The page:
‘handloomed in ireland‘
This 100% wool so called DONEGAL knit is hand loomed in Ireland. how special is that! donegal knits are famous just like the aran knits. some knitwear with history!
This item is worn on a model that is a size S.
Quality: 100% wool
Size: 34 up to 44, just what style you prefer (if you are a size 34 this style will have an oversized look, if you are a size 44 this style will fit you ‘normal’)
Please read measurements behind the ‘size’ tap carefully to check if this item will fit you.
Small history lesson about the aran knit:
what is an Aran sweater? It is a style of sweater, also known as a fisherman’s sweater, which originated in the Aran Islands in Connemara, off the west coast of Ireland. These sweaters were traditionally knit in the natural colour of sheep’s wool, an off-white or cream colour. The natural sheep’s wool retained their oils making these sweaters waterproof and perfect for the Irish weather. Originally these sweaters were knit by mothers and wives for the islander men who worked as farmers and fishermen but they have since become a fashion statement and a global symbol of Irishness.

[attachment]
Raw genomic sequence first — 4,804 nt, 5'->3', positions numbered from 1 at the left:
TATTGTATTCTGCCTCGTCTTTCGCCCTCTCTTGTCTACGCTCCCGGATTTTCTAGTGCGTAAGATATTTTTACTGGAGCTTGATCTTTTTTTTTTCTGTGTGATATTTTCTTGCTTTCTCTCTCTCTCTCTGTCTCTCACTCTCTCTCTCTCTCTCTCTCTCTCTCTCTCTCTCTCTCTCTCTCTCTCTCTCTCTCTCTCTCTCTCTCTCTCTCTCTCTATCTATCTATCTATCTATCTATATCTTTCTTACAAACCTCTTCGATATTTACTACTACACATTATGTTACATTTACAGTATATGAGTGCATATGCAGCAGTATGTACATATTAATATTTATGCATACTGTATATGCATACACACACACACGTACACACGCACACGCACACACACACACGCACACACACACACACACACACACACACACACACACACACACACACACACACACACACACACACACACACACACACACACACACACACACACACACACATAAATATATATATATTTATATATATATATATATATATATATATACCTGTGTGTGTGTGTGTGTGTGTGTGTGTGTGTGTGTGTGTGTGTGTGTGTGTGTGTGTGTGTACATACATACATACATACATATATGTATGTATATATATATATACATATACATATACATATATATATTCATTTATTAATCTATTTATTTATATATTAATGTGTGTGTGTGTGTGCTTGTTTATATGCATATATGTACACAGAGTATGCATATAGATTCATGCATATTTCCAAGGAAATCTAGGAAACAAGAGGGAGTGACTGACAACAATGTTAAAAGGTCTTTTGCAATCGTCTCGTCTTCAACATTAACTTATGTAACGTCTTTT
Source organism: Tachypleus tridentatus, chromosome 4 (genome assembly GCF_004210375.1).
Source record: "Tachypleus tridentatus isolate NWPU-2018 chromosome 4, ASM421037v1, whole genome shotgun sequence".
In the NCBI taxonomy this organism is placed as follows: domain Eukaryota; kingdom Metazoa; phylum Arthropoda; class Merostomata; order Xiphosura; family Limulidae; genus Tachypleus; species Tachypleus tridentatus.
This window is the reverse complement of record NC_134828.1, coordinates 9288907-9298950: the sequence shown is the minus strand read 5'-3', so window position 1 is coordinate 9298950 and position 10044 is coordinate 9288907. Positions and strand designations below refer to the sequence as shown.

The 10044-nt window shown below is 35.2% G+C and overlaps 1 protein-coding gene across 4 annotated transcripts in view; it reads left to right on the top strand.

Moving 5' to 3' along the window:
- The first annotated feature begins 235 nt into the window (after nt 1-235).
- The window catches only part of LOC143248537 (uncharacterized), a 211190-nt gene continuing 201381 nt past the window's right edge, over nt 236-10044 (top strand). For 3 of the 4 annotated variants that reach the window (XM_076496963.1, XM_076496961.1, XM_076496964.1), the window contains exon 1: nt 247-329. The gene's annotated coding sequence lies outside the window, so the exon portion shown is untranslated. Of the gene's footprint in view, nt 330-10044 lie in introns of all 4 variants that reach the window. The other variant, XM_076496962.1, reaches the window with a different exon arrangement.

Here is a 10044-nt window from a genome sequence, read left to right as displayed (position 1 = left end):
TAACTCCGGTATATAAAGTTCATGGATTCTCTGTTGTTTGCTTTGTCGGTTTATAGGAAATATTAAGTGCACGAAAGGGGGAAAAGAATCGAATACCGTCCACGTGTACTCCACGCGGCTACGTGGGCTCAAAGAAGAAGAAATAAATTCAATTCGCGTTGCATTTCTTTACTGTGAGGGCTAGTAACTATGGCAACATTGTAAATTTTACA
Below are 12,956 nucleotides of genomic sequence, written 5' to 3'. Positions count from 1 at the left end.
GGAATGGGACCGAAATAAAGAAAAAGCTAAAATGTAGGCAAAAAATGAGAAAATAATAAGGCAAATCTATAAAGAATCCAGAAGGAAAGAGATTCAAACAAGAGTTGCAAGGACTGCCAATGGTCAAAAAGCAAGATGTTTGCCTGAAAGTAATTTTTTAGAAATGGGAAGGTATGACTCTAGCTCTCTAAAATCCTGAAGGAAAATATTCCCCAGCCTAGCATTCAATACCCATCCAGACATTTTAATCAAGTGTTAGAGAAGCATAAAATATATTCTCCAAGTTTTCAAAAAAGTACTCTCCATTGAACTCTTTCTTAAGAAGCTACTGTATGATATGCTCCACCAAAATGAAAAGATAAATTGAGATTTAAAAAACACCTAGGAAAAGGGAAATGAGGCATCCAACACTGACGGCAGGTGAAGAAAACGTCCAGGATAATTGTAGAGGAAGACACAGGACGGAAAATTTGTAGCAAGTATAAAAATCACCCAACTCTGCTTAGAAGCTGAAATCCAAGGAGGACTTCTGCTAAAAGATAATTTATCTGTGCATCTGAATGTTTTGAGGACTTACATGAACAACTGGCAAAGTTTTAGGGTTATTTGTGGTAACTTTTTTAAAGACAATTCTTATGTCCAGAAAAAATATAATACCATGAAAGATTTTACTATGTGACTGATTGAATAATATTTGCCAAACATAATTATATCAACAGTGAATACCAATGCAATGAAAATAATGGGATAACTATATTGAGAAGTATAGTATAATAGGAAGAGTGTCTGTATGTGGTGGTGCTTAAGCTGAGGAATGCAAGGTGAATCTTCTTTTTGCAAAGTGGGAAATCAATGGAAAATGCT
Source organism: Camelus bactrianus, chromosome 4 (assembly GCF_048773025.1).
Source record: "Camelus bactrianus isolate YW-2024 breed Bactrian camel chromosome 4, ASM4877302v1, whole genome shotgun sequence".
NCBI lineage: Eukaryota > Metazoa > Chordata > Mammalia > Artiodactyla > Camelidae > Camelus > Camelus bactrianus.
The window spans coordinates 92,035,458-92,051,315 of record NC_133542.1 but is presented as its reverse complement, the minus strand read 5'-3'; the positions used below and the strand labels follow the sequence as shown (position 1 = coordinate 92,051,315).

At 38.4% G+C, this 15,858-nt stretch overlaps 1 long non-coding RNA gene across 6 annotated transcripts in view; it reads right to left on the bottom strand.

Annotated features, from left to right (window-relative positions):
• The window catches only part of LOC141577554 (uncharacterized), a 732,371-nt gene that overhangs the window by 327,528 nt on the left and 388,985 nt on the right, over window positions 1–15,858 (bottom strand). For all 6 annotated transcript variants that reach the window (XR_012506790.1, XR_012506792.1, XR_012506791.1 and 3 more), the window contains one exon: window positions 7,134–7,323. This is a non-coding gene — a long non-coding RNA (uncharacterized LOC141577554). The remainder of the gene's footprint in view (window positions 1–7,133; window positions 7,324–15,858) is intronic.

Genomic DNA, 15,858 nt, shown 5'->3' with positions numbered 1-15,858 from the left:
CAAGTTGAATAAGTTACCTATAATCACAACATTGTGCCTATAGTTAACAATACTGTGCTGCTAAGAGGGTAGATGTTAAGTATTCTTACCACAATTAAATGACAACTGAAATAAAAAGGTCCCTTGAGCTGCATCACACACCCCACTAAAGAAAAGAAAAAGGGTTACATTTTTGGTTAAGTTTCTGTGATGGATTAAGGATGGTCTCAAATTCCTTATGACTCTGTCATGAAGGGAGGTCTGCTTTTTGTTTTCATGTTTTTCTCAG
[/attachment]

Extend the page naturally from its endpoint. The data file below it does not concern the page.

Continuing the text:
In the 1950’s, an edition of Vogue Magazine created interest in the sweater and this led to a global demand for the fashionable Aran sweater. From the 1950’s until now, you can find many photos of iconic men and women wearing the Aran Sweater, from Pablo Picasso to Grace Kelly to Steve McQueen to Alexa Chung. The Aran sweaters were knit using various textured patterns full of symbolism and individual families on Aran had unique patterns of their own
– This brief history text is borrowed from aranislandsknitwear.com.-
Measurements of the garment in Cm (measured flat on a table)
1/2 chest width: 68
total length: 67
Check the Wash and Care page to see how to take care of your wool item.
Please remember that Vintage items have been previously loved. It is common for pieces to show some normal signs of age & wear.
Anything significant will be noted. Please check the rating chart on the bottom of the size guide page for more info.